Filing bankruptcy is an excellent option if you’re looking for debt relief. Chapter 13 bankruptcy restructures debt and allows you to pay off most, if not all, debts. An attorney walks you through a court-supervised plan for 3 or 5 years.
In addition to debt relief, Chapter 13 also offers automatic stay while the bankruptcy case is open. This legal action prohibits creditors from contacting people who file for bankruptcy or engage in other debt collection activities.
You can experience significant peace of mind while getting your family’s financial life back on track.
Here is what you should know about how to file bankruptcy under Chapter 13.
Who is Eligible for Chapter 13 bankruptcy?
Not everyone can file for Chapter 13. It’s often called a wage earner’s bankruptcy because filers under this chapter earn consistent income but have trouble repaying a large amount of debt.
Chapter 13 also places a limit on how much debt you can have. Secured debts, such as a mortgage or car loan, must be less than $1,395,875 to be eligible. Similarly, your unsecured debts (medical bills, credit card debt, etc.) needs to be under $465,275.
Before filing Chapter 13, debtors also need to ensure all their tax returns are up to date. Our team recommends looking at the Chapter 7 requirements to see if it’s a better option for your situation.
Take a Credit Counseling Class
The first step in a Chapter 13 bankruptcy case is taking a credit counseling class. You can take this class online, over the phone, or in person. The credit counseling class explains what bankruptcy is and helps you explore alternative debt relief options.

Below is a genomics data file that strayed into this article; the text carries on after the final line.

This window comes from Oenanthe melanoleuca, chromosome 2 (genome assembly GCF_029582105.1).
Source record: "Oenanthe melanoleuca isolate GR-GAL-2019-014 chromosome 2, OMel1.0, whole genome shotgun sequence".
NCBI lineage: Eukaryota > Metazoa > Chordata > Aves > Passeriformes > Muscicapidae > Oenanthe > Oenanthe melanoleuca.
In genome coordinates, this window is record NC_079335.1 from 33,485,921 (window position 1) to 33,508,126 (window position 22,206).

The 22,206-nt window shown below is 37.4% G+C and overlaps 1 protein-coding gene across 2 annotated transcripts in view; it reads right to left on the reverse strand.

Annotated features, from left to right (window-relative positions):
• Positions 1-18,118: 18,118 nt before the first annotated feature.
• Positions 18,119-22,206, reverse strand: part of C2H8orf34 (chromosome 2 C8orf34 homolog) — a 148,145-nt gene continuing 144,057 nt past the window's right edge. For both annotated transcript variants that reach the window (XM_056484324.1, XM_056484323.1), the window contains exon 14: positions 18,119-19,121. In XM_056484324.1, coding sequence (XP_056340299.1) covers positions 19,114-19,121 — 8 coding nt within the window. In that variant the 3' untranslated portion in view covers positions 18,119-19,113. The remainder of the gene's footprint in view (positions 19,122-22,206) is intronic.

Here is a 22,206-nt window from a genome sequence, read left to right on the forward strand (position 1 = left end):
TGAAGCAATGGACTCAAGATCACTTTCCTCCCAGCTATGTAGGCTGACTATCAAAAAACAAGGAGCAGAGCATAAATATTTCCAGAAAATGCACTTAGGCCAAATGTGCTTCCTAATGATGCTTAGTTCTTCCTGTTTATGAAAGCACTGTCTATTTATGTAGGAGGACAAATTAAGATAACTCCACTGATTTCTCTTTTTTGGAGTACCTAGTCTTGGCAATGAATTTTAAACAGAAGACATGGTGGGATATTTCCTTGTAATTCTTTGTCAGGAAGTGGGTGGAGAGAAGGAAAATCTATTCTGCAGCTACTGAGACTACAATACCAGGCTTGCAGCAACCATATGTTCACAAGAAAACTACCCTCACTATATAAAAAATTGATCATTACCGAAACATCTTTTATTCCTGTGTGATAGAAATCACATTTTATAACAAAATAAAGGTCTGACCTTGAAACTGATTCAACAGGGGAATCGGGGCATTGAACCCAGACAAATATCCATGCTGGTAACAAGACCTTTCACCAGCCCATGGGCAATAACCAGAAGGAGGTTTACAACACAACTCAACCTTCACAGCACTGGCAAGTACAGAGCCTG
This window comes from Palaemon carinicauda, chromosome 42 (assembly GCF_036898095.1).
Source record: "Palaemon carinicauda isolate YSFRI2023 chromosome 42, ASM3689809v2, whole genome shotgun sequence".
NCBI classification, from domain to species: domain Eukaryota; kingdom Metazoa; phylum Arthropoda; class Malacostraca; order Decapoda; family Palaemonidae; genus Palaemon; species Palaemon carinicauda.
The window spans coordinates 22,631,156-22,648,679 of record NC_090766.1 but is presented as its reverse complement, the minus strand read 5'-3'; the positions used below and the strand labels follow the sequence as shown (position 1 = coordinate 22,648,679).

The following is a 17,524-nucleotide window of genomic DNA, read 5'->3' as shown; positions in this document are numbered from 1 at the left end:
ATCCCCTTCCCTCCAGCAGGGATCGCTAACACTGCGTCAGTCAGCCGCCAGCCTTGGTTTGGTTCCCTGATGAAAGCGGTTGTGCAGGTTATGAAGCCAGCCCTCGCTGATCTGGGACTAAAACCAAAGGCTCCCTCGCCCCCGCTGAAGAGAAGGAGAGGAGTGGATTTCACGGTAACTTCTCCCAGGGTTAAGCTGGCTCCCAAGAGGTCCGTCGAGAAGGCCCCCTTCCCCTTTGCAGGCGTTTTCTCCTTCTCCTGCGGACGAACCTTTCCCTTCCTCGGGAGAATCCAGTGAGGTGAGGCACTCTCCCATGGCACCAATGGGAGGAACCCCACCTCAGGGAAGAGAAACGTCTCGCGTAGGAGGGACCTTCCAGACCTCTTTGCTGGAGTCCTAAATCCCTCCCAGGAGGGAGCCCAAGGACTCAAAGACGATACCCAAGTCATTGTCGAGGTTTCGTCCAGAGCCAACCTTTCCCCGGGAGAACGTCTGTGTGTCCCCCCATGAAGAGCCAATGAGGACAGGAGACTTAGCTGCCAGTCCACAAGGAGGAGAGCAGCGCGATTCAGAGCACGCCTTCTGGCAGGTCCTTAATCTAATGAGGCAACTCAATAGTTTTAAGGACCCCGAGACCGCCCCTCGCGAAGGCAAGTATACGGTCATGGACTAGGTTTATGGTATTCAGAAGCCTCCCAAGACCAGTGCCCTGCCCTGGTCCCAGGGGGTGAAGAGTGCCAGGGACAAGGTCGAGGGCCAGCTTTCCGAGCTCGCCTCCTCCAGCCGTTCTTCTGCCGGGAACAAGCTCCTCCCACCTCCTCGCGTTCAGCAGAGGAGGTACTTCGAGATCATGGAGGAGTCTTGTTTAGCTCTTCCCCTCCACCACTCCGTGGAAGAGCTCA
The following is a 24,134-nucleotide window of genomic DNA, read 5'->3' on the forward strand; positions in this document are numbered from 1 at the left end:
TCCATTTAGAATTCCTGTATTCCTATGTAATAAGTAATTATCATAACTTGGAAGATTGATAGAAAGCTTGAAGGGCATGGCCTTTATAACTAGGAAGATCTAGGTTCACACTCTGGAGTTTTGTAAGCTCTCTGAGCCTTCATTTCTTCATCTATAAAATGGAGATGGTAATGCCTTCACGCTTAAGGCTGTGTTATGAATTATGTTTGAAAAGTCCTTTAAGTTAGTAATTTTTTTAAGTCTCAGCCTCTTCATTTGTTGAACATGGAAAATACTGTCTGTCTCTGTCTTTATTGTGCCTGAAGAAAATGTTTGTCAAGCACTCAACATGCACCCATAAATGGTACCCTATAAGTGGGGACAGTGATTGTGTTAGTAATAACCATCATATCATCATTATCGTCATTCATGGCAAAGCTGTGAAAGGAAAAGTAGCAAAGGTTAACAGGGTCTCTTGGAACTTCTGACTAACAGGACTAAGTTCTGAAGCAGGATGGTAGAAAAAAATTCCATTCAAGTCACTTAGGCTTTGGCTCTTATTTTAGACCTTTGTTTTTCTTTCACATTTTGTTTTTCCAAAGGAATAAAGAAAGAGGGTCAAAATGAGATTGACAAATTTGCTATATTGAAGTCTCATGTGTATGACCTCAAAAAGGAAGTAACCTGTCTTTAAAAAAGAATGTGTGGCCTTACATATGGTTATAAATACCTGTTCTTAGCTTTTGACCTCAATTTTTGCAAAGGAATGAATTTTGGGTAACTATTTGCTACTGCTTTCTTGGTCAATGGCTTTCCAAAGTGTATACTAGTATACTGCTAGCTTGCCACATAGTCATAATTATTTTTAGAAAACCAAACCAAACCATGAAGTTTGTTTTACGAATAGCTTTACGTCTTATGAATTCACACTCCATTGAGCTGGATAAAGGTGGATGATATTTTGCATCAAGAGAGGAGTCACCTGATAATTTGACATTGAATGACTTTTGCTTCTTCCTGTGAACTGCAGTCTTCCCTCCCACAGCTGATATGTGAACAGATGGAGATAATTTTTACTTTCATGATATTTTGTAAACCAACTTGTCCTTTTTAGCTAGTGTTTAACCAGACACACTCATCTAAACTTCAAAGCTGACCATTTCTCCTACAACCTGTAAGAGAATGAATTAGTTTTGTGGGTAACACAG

Make sure the US Department of Justice approves your class to get credit. There are nearly 100 approved operators in Washington State, so you’ll have plenty of options to choose from.
The pre-filing credit counseling class should take about two hours to complete. Once you finish the class, the instructor presents a certificate of completion. You’ll need to submit the certificate to the bankruptcy court as part of your Chapter 13 filing.
Don’t wait too long before you take the class: Chapter 13 bankruptcy only gives 180 days to finish it.
Complete and File your Paperwork with the Bankruptcy Court
Completing your Chapter 13 paperwork can be time-consuming. Many people hire a bankruptcy lawyer to help them with the paperwork.
You’ll need to make a list of all your credits and debts. A free credit report helps with this step because it gives a list of all creditors. Also, tell the bankruptcy court about your income, expenses, family size, and any property you own.